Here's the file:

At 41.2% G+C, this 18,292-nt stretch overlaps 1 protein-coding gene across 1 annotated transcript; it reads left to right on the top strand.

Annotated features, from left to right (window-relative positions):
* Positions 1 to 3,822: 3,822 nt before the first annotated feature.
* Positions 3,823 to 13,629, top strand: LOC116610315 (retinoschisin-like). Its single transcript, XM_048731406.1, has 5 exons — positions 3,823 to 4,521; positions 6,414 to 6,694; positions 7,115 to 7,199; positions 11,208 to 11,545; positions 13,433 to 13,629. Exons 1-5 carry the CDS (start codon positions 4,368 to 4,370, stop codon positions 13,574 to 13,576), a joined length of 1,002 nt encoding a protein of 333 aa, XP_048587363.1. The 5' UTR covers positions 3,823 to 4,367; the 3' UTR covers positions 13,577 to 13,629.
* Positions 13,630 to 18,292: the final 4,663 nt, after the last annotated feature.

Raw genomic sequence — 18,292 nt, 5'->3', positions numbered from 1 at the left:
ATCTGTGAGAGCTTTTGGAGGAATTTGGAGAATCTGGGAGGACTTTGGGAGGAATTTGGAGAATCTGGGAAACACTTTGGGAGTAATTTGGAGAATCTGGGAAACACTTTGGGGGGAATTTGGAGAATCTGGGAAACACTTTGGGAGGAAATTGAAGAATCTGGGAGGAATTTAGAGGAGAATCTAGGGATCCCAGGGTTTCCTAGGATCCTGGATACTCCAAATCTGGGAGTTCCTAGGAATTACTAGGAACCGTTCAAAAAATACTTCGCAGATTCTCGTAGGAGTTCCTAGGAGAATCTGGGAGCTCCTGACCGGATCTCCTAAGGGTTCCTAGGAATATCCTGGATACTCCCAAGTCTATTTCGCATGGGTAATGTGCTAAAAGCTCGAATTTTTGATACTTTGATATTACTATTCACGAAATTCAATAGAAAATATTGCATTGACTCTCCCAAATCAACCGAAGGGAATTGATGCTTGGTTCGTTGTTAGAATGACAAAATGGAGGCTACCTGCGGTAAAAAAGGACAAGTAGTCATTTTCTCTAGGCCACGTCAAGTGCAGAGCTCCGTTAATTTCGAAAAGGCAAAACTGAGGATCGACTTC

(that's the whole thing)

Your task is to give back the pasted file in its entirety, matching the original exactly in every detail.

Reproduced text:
At 41.2% G+C, this 18,292-nt stretch overlaps 1 protein-coding gene across 1 annotated transcript; it reads left to right on the top strand.

Annotated features, from left to right (window-relative positions):
* Positions 1 to 3,822: 3,822 nt before the first annotated feature.
* Positions 3,823 to 13,629, top strand: LOC116610315 (retinoschisin-like). Its single transcript, XM_048731406.1, has 5 exons — positions 3,823 to 4,521; positions 6,414 to 6,694; positions 7,115 to 7,199; positions 11,208 to 11,545; positions 13,433 to 13,629. Exons 1-5 carry the CDS (start codon positions 4,368 to 4,370, stop codon positions 13,574 to 13,576), a joined length of 1,002 nt encoding a protein of 333 aa, XP_048587363.1. The 5' UTR covers positions 3,823 to 4,367; the 3' UTR covers positions 13,577 to 13,629.
* Positions 13,630 to 18,292: the final 4,663 nt, after the last annotated feature.

Raw genomic sequence — 18,292 nt, 5'->3', positions numbered from 1 at the left:
ATCTGTGAGAGCTTTTGGAGGAATTTGGAGAATCTGGGAGGACTTTGGGAGGAATTTGGAGAATCTGGGAAACACTTTGGGAGTAATTTGGAGAATCTGGGAAACACTTTGGGGGGAATTTGGAGAATCTGGGAAACACTTTGGGAGGAAATTGAAGAATCTGGGAGGAATTTAGAGGAGAATCTAGGGATCCCAGGGTTTCCTAGGATCCTGGATACTCCAAATCTGGGAGTTCCTAGGAATTACTAGGAACCGTTCAAAAAATACTTCGCAGATTCTCGTAGGAGTTCCTAGGAGAATCTGGGAGCTCCTGACCGGATCTCCTAAGGGTTCCTAGGAATATCCTGGATACTCCCAAGTCTATTTCGCATGGGTAATGTGCTAAAAGCTCGAATTTTTGATACTTTGATATTACTATTCACGAAATTCAATAGAAAATATTGCATTGACTCTCCCAAATCAACCGAAGGGAATTGATGCTTGGTTCGTTGTTAGAATGACAAAATGGAGGCTACCTGCGGTAAAAAAGGACAAGTAGTCATTTTCTCTAGGCCACGTCAAGTGCAGAGCTCCGTTAATTTCGAAAAGGCAAAACTGAGGATCGACTTC